Country (1984)

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We’re not dealing in real estate. We’re trying to farm.  Jewell (Jessica Lange) and Gil Ivy (Sam Shepard) run a farm in Iowa that has been in her family for generations. They make enough to just about get by until two devastating events threaten to take their land away. First, a tornado tears through the farming community and devastates the area, then the Farmers Home Administration calls in loans owed by most of the area’s farmers, which most are in no position to repay. The stress buckles Gil and he resorts to getting loaded every night leaving Jewell to do the math and figure out a way to save their way of life… William Wittliff’s screenplay is a properly political piece of work, focussing on the specifics of a family’s response to economic disaster in the era of Reaganomics – to the point that the President decried it which means it hit home.  Gil isn’t exactly a wastrel but his father in law (Wilford Brimley) leaves us in no doubt that he believes he has thrown away an opportunity to make a financial surplus on the best land in the county. Was his drinking to blame for the threatened foreclosure? Terrific performances in this detailed portrait of family life with a standout lowkey characterisation by Levi Knebel as teenaged son Carlisle. There’s an opportunity to see famed drama coach Sandra Seacat play neighbour Louise Brewer whose husband hides sheep from the banks on the Ivy land. The auction scene makes you weep. Heartfelt, powerful stuff. Produced by Wittliff and Lange and directed by Richard Peerce.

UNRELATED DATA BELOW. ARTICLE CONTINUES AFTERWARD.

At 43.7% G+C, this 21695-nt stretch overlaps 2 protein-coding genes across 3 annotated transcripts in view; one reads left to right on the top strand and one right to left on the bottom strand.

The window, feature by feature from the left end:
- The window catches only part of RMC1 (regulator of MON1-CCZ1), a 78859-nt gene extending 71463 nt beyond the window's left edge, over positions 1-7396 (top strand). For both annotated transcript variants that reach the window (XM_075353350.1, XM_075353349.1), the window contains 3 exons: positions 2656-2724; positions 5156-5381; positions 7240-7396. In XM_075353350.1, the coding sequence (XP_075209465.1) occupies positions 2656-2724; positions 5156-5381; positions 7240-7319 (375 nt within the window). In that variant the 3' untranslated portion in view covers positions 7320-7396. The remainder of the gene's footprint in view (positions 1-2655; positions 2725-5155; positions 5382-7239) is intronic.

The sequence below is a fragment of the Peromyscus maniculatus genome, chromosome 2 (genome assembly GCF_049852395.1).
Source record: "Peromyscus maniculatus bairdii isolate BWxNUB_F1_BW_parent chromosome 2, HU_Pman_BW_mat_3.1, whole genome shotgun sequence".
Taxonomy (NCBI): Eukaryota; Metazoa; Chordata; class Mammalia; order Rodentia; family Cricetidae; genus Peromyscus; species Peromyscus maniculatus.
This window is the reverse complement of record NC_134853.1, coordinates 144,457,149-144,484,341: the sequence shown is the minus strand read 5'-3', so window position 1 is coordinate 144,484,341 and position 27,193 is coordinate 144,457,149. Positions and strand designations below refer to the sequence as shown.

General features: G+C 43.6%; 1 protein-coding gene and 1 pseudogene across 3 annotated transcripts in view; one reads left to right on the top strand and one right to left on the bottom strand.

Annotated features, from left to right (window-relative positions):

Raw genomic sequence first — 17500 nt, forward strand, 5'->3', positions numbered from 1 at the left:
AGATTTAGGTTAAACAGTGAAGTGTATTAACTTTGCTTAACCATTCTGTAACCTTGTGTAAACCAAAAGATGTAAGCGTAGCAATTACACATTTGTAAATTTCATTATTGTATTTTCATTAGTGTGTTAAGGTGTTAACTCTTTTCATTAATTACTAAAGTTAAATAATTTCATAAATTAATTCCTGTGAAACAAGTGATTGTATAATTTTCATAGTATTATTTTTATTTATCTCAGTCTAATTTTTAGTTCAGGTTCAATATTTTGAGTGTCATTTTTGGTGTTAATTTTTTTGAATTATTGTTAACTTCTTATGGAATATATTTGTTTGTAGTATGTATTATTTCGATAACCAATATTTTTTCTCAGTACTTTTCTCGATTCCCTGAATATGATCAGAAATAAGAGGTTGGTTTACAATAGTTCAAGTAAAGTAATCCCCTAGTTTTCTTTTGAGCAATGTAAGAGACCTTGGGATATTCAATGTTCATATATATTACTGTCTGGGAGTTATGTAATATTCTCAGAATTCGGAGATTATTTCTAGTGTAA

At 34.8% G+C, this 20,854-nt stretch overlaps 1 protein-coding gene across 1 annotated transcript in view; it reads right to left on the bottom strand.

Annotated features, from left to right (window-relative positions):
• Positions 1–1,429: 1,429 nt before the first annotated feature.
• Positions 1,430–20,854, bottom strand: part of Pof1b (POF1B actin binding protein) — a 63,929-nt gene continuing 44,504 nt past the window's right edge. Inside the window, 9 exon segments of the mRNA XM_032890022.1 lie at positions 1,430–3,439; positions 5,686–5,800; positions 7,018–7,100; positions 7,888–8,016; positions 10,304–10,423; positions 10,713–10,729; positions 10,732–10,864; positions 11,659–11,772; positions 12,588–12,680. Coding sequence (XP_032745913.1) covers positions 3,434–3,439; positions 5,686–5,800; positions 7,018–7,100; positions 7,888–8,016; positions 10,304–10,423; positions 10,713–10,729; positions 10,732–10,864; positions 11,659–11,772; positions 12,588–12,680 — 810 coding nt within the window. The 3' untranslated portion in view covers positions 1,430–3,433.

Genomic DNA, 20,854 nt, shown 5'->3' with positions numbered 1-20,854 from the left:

Field of Dreams (1989)

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If you build it he will come. Kevin Costner is hearing voices in the cornfield and they’re not in his head. So he builds a baseball diamond where the crops ought to be and gives the ghosts of the Chicago White Sox team accused of fixing the 1919 World Series a chance to play again. That’s it. And it’s so much more:  it’s about redemption, fixing father-son relationships, being loyal, second chances, learning how to express love, living your dreams. It’s a charming, brilliant, magical adaptation of WP Kinsella’s novel Shoeless Joe by writer/director Phil Alden Robinson and is a modern classic. Romantic in the best sense, this is truly worth your while. In real life, a very long court battle to build a real field of dreams (24 to be exact) on the movie’s location site in Dyersville just got the go-ahead by the Iowa Supreme Court. Corny!

Sleeping With the Enemy (1991)